Another task force has been put into action. This time it's a group that will be asked to look at the "bigger picture" when it comes to analyzing Ball State's core curriculum.
The committee, put in place by Provost Beverly Pitts, will be made up of two members from each of Ball State's nine colleges, as well as members of the administrations and student government association.
The goal is to see if Ball State's core curriculum is still serving its purpose and effectively educating students according to Pitts.
Ball State's core curriculum has not changed in 16 years.
Believe it or not, a lot has changed in 16 years.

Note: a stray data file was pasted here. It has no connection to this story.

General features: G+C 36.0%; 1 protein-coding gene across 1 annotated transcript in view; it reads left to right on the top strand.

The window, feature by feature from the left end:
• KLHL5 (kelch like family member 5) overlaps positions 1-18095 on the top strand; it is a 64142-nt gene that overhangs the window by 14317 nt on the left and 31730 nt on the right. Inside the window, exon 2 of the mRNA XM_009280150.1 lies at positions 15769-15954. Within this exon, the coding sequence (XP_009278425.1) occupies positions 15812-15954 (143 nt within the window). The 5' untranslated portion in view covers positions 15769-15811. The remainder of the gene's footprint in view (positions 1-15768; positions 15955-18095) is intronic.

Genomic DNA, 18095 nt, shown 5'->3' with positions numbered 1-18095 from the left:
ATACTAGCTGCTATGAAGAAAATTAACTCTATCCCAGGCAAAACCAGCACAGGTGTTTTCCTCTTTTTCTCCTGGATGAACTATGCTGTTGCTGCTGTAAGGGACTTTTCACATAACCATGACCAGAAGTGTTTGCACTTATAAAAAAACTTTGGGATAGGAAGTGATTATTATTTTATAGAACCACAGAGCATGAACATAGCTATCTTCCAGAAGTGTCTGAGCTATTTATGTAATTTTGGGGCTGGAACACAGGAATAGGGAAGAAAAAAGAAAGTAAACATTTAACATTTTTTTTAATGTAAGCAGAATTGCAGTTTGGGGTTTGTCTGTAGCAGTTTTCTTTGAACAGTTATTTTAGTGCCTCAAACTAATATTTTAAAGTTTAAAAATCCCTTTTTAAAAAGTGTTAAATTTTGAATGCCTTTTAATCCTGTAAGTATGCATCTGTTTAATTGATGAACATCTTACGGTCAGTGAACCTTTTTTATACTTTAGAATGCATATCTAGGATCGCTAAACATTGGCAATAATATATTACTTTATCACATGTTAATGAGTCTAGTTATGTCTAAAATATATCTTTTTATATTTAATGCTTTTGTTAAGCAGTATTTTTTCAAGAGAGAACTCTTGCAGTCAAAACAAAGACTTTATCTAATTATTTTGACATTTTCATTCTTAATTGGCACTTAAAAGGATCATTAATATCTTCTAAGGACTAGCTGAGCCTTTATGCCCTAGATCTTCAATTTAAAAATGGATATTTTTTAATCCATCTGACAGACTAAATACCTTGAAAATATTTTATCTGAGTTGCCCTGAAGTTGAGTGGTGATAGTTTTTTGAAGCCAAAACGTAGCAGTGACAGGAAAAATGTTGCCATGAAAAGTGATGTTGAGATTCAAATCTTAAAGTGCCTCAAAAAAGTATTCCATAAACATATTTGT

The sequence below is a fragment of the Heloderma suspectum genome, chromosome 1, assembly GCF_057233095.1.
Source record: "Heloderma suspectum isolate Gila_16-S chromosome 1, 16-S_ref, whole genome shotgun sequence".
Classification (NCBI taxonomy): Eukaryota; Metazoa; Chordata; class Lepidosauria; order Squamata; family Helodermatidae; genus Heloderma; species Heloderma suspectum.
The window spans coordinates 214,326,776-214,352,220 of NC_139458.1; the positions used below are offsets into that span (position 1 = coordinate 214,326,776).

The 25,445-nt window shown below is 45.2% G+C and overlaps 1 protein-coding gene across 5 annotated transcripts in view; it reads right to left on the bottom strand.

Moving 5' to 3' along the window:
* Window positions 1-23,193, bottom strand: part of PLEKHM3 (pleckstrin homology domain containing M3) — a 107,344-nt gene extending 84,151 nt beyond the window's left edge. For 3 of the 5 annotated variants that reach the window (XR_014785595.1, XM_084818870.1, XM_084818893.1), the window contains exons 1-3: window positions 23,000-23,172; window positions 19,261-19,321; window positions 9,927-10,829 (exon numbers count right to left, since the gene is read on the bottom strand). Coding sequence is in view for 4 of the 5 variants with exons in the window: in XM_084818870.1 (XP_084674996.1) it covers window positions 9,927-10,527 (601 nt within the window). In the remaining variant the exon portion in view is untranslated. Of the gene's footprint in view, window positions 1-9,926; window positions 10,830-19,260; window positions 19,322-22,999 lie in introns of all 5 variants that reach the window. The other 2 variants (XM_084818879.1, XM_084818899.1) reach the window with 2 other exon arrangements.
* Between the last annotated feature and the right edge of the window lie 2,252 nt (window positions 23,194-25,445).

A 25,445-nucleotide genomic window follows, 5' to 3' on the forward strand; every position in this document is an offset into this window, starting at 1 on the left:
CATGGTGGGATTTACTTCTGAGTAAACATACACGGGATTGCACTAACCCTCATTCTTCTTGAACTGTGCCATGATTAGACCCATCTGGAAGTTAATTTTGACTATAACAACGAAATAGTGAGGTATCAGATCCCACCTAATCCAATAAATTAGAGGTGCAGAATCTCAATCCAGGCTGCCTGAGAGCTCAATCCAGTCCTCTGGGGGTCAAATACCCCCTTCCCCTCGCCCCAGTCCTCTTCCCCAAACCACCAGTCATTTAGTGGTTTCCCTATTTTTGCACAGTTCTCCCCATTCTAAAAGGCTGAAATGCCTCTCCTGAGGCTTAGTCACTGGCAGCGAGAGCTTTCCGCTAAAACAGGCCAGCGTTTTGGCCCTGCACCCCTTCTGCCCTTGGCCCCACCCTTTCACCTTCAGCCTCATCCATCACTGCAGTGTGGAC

Take the following into consideration. Tuesday was officially Citizenship Day. The Immigration and Naturalization Service administered the oath of allegiance to more than 15,000 immigrants during 23 naturalization ceremonies throughout the country.
Since the 1998 fiscal year, 1,064,318 immigrants were admitted, not given citizenship, but admitted into the United States. That's just in the last four years. The numbers for the last 16 years are considerably higher.
Unlike Indiana State University and Indiana University Purdue University Indiana, Ball State does not require foreign language in its core curriculum.
The "bigger picture" is simple. The range of foreign languages being actively used in the United States is rapidly getting "bigger."
In turn, perhaps our core curriculum should get at least one class "bigger."